Anecdotal evidence suggests that people are using Cannabidiol (CBD), the non-intoxicating cannabinoid found in cannabis, to help them quit smoking cigarettes as well as other drugs. At the same time, emerging research suggests that CBD indeed might be a novel treatment to treat addictions. However, the research itself is sparse and we do not have enough information from clinical trials to judge CBD as an effective medicine for treating addictions.
What is clear is that there is a dire need to improve treatments for addiction. Although some pharmacological treatments exist, e.g. varenicline for smoking, a majority fail to maintain long-term abstinence; therefore, it is necessary to invest in novel therapeutic drugs to improve treatment outcomes in addiction.
What is addiction?
Addiction is a chronic, relapsing brain disorder that is characterised by compulsive drug seeking and use. Several stages are involved in the cycle of addiction (see below), and one of the reasons that treatments for drug addictions are difficult is because not one medication can treat all of these stages. Addiction is characterised by continued drug taking despite negative consequences. Negative emotional states after withdrawal can trigger a relapse, which is one of the reasons why the cycle of addiction can have such negative outcomes on people’s lives. Relapse and craving after a period of withdrawal is a major target for pharmacotherapies for drug addiction.
What are the properties of CBD that might make it a useful drug for the treatment of addictions?
CBD is a cannabinoid found in cannabis, which has a broad profile of pharmacological actions that are still being debated. There is also an emerging literature on the antipsychotic properties of CBD but here we are going to concentrate on the properties that make CBD a potentially ideal candidate for cessation.
1. It’s not addictive – it has low reinforcing and low abuse
One of the properties that makes CBD a worthwhile drug to investigate for addictions is that it is not addictive. Unlike THC, the primary psychoactive cannabinoid found in cannabis, CBD is ‘placebo-like’ on all measures of abuse liability, including up to doses of 800mg. CBD does not change heart rate, blood pressure, body temperature or produce any intoxicating effects.
2. There are minimal side effects
CBD is safe in humans and animals up to doses of 1,500mg/day. Therefore, unlike current treatments for addictions that have side effects such as nausea and dry mouth, CBD can be taken without any unwanted symptoms.
3. Reduces anxiety
Anxiety is a key component of addiction. An important feature of CBD is that it reduces anxiety and negative emotional states implicated in addiction. As well as anxiety disorders and addictions being highly comorbid, anxiety is also a common symptom of withdrawal that can lead to relapse. CBD has been shown to be an effective anxiolytic; it reduces THC-induced anxiety, as well as the anxiety induced by simulated pubic speaking, even in people with an anxiety disorder. From a neuroimaging perspective, CBD reduces blood flow in areas associated with anxiety e.g. amygdala and hippocampus suggesting its use as a treatment for the anxiety associated with withdrawal is viable.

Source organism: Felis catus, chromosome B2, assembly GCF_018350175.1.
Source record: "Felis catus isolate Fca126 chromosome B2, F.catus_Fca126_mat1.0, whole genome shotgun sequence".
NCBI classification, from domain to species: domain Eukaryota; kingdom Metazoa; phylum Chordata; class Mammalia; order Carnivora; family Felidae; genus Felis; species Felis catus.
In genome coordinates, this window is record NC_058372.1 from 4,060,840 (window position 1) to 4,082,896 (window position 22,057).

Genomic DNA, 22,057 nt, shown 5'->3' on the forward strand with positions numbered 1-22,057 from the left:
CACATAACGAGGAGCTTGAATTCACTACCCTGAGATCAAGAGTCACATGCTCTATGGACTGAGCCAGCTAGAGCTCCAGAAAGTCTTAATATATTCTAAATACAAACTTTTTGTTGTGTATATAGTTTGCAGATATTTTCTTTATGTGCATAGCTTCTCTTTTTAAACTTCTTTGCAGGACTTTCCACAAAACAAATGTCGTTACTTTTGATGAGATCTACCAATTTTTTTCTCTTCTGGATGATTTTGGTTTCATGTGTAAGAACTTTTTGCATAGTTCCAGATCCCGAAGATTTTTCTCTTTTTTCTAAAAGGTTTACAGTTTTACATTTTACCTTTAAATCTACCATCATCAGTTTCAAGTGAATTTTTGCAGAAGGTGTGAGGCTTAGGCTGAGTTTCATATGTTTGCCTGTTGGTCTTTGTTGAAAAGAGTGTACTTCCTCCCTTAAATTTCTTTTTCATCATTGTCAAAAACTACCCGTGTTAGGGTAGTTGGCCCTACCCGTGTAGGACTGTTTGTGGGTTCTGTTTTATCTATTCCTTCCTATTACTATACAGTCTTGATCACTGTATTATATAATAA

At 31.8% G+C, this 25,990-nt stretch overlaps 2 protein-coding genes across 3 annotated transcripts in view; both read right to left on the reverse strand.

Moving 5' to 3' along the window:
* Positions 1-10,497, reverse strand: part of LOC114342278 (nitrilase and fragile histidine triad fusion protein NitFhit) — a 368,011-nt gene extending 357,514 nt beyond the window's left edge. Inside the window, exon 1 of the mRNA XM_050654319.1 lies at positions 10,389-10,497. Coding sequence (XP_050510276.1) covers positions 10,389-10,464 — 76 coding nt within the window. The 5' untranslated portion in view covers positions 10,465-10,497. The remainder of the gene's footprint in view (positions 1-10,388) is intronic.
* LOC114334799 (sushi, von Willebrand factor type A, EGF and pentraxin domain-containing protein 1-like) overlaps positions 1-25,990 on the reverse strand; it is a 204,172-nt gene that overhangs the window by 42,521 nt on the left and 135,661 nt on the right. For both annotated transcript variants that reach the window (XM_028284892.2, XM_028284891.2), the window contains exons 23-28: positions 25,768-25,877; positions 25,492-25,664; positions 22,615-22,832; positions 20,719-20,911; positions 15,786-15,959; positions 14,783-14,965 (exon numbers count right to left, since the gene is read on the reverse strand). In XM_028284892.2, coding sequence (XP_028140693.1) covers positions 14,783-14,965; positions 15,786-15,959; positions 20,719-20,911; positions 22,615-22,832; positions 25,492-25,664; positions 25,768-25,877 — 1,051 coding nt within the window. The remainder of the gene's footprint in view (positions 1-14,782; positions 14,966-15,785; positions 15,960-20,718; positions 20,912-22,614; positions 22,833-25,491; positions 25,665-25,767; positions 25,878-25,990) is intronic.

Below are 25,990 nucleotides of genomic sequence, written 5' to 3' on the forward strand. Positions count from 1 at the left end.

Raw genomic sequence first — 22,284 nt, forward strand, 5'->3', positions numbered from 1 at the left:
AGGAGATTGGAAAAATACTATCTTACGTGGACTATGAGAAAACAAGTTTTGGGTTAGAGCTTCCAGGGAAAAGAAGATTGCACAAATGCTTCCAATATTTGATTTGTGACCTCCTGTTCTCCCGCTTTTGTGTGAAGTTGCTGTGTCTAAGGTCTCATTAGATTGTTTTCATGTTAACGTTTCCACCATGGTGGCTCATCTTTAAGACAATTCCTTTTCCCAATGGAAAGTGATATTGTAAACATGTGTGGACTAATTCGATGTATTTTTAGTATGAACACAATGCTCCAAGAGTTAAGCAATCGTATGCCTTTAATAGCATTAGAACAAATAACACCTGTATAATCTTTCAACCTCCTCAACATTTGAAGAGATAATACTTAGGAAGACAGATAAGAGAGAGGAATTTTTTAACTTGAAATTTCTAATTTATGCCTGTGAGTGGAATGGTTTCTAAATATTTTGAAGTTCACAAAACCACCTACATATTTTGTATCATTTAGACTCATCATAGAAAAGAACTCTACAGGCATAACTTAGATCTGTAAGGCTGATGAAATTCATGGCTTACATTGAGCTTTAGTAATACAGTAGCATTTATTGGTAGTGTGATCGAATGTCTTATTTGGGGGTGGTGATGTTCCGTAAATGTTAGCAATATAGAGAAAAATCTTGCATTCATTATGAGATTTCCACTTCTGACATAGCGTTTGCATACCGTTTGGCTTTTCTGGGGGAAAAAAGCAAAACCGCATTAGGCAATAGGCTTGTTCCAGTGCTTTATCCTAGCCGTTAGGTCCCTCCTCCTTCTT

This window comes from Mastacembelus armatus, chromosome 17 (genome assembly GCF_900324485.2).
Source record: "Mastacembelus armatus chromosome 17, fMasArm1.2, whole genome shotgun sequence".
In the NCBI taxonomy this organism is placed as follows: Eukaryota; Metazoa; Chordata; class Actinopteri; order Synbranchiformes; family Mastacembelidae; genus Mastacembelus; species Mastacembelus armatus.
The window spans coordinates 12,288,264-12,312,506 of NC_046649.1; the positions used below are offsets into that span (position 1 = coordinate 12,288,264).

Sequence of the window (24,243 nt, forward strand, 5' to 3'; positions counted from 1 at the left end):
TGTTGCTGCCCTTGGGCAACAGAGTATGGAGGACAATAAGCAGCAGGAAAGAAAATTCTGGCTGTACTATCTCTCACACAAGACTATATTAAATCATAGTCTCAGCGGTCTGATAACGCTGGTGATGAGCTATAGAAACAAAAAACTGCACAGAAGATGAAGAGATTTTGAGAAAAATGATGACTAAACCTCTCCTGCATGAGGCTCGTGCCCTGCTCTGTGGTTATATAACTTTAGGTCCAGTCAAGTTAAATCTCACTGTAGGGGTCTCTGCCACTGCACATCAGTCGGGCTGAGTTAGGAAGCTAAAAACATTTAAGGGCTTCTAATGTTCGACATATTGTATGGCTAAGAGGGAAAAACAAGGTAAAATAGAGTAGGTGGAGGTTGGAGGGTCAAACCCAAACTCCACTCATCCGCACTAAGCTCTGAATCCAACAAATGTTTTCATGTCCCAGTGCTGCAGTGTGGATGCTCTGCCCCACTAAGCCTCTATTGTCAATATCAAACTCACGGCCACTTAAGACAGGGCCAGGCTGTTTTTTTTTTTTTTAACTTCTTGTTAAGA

4. Neuroprotective + pro-cognitive
In animal models, CBD is also noted to have neuroprotective, anti-inflammatory and immunomodulatory effects. Moreover, CBD has been shown to protect against THC-induced memory and emotional processing impairments.
Research with animals suggests that CBD can reduce the motivationally rewarding properties of drugs, reduce drug seeking, craving and withdrawal. However, there is a lack of human, experimental and clinical research investigating CBD in the various stages of addiction. One small scale clinical study of CBD for opiate addiction found results consistent with the animal research wherein CBD reduced heroin related cue-induced craving in those addicted to heroin. This reduction in craving lasted a week after administration moreover this effect was related to anxiety induced by the cues. Another pilot study from our lab showed that a CBD inhaler, used when daily cigarette smokers felt the urge to smoke, reduced the total number of cigarettes smoked during treatment by ~40% but there were no effect on craving or anxiety. Data from pilot studies should be taken with a pinch of salt but these initial human studies do serve as a starting point to investigate CBD in clinical studies.
Given the rapidly changing socio-political landscape surrounding cannabis and its constituents, research with CBD is now gaining momentum. Currently, there is an on-going clinical trial of CBD for cannabis addiction running at UCL funded by the Medical Research Council. This is important, as there are currently no pharmacological treatments for cannabis dependence. Sativex, the GW-produced cannabis extract, has also been investigated for the same purpose and in comparison to placebo, significantly reduces cannabis withdrawal symptoms. Given that withdrawal severity from cannabis and from nicotine are of similar magnitude, we are also investigating whether CBD can reduce tobacco withdrawal symptoms (and if you would like to take part, you can find more information here).
The recent increase in commercial sales has meant that the UK Medicine’s Health and Regularly Agency has classified CBD for medical use only (Dec, 2016). It is important to leverage the opportunity and continue to investigate CBD and other cannabis constituents as therapeutic interventions.
Chandni Hindocha is a Phd student at the Clinical Psychopharmacology Unit at UCL studying Mental Health.